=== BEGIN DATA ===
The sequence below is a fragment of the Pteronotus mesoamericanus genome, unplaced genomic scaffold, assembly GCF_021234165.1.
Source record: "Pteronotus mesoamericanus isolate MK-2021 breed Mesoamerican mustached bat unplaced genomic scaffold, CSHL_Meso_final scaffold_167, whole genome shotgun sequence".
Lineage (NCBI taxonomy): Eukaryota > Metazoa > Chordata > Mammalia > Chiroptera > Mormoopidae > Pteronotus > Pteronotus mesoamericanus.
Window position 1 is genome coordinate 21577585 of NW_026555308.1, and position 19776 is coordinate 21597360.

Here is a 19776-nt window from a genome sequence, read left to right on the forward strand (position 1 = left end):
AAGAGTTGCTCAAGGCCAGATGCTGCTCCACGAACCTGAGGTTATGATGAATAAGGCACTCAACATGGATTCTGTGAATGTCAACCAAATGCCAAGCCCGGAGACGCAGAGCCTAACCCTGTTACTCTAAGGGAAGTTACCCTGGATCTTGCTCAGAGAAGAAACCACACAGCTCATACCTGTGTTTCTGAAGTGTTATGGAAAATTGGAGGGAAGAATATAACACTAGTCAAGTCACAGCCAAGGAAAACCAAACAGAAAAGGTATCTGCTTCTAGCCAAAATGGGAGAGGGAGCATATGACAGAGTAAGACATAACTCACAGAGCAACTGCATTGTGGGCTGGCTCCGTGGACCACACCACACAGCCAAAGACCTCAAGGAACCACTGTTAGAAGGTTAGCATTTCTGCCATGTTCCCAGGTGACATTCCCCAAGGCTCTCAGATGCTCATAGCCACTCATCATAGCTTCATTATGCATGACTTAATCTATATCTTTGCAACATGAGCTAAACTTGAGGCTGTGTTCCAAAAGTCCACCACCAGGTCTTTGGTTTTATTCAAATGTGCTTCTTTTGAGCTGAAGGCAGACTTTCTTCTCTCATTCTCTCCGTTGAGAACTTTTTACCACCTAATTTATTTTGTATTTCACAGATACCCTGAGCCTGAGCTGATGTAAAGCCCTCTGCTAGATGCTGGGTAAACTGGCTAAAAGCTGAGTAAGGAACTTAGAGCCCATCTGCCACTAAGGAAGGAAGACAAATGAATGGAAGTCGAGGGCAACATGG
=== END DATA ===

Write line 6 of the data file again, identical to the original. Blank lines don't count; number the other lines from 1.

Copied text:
AAGAGTTGCTCAAGGCCAGATGCTGCTCCACGAACCTGAGGTTATGATGAATAAGGCACTCAACATGGATTCTGTGAATGTCAACCAAATGCCAAGCCCGGAGACGCAGAGCCTAACCCTGTTACTCTAAGGGAAGTTACCCTGGATCTTGCTCAGAGAAGAAACCACACAGCTCATACCTGTGTTTCTGAAGTGTTATGGAAAATTGGAGGGAAGAATATAACACTAGTCAAGTCACAGCCAAGGAAAACCAAACAGAAAAGGTATCTGCTTCTAGCCAAAATGGGAGAGGGAGCATATGACAGAGTAAGACATAACTCACAGAGCAACTGCATTGTGGGCTGGCTCCGTGGACCACACCACACAGCCAAAGACCTCAAGGAACCACTGTTAGAAGGTTAGCATTTCTGCCATGTTCCCAGGTGACATTCCCCAAGGCTCTCAGATGCTCATAGCCACTCATCATAGCTTCATTATGCATGACTTAATCTATATCTTTGCAACATGAGCTAAACTTGAGGCTGTGTTCCAAAAGTCCACCACCAGGTCTTTGGTTTTATTCAAATGTGCTTCTTTTGAGCTGAAGGCAGACTTTCTTCTCTCATTCTCTCCGTTGAGAACTTTTTACCACCTAATTTATTTTGTATTTCACAGATACCCTGAGCCTGAGCTGATGTAAAGCCCTCTGCTAGATGCTGGGTAAACTGGCTAAAAGCTGAGTAAGGAACTTAGAGCCCATCTGCCACTAAGGAAGGAAGACAAATGAATGGAAGTCGAGGGCAACATGG